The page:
A lawsuit that attempts to remove the names of Proposition 8 contributors from public view is being called hypocritical and “frivolous” by gay rights activists.

In the newly-filed lawsuit, supporters of the ballot measure that stripped the right to marry from gay and lesbian couples in California are seeking to remove their campaign finance records from public view, reports The Associated Press.

The gay marriage ban backers say the anonymity is needed because donors are being harassed.

James Bopp Jr., an attorney representing protectmarriage.com and the National Organization for Marriage California, two groups that supported the gay marriage ban, told The Associated Press: “No one should have to worry about getting a death threat because of the way he or she votes. This lawsuit will protect the right of all people to help support causes they agree with, without having to worry about harassment or threats.”

“There has been a systematic attempt to intimidate, threaten and harass donors to the Proposition 8 campaign,” said Ron Prentice, chairman of protectmarriage.com, in a statement. “This harassment is made possible because of California's unconstitutional campaign finance disclosure rules as applied to ballot measure committees where even donors of as little as $100 must have their names, home addresses and employers listed on public documents.”

Petitioners are asking the court to order the secretary of state's office to remove the names of Prop 8 contributors from its website and unburden the two groups from filing a final report on donations due at the end of January. The lawsuit also challenges the constitutionality of California's campaign finance laws.

The lawsuit, filed Wednesday in federal court in Sacramento, cites a series of threating and harassing incidents. According to the petition, donors have received emails, phone calls and postcards that threated “Burn in hell,” “Consider yourself lucky. If I had a gun, I would have gunned you down along with each every other supporter,” and “I just wanted to call and let you know what a great picture that was of you and the other Nazi's [sic] in the newspaper ... Don't worry though, we have plans for you and your friends.”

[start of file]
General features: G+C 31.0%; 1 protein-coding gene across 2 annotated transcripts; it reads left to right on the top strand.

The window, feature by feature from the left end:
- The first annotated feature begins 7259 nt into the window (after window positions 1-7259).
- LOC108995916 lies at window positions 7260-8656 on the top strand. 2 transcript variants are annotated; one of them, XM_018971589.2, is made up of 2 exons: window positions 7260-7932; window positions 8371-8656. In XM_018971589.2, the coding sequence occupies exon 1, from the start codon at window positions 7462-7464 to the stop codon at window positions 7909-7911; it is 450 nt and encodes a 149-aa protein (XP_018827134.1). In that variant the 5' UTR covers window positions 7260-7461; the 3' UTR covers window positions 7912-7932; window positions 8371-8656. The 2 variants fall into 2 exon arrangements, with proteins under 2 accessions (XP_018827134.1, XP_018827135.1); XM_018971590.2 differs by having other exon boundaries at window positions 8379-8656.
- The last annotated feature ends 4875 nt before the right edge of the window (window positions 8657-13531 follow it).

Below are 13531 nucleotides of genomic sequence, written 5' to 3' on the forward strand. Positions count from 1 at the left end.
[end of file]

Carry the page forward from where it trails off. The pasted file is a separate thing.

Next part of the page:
Acts of vandalism and property destruction suffered by donors are also detailed in the lawsuit.

California's Supreme Court has agreed to hear a lawsuit that challenges the validity of the gay marriage ban; an opinion may be in the offing as early as March. Gay rights activists have vowed to place a measure on the 2010 ballot that restores the right to marry for gay couples in the state should the court uphold the ban. Opponents fear contributors – aware of the backlash against Prop 8 donors – may shy away from such a fight if their names are not shielded.

But gay rights groups are calling the challenge hypocritical.

Fred Karger, founder of Californians Against Hate, a group noted in the lawsuit as existing for “the primary purpose of identifying and taking action against supporters of Proposition 8,” said: “These very organizations who were major funders to Yes-on-8 like Donald Wildmon's American Family Association ($500,000) and James Dobson's Focus on the Family ($623,000) and their allies have been boycotting and blacklisting companies for decades who dared to support the rights of gays and lesbians. ... They have been trying to ruin companies big and small to stop equal rights and fairness.”

And Geoff Kors, executive director of Equality California, the group that led the campaign against the gay marriage ban, pointed out that Prop 8 backers used the very same campaign finance records during the campaign to threaten gay marriage supporters.

“They've used these records to attack corporations, to attack individuals,” Kors said.

Karger called the lawsuit “frivolous.”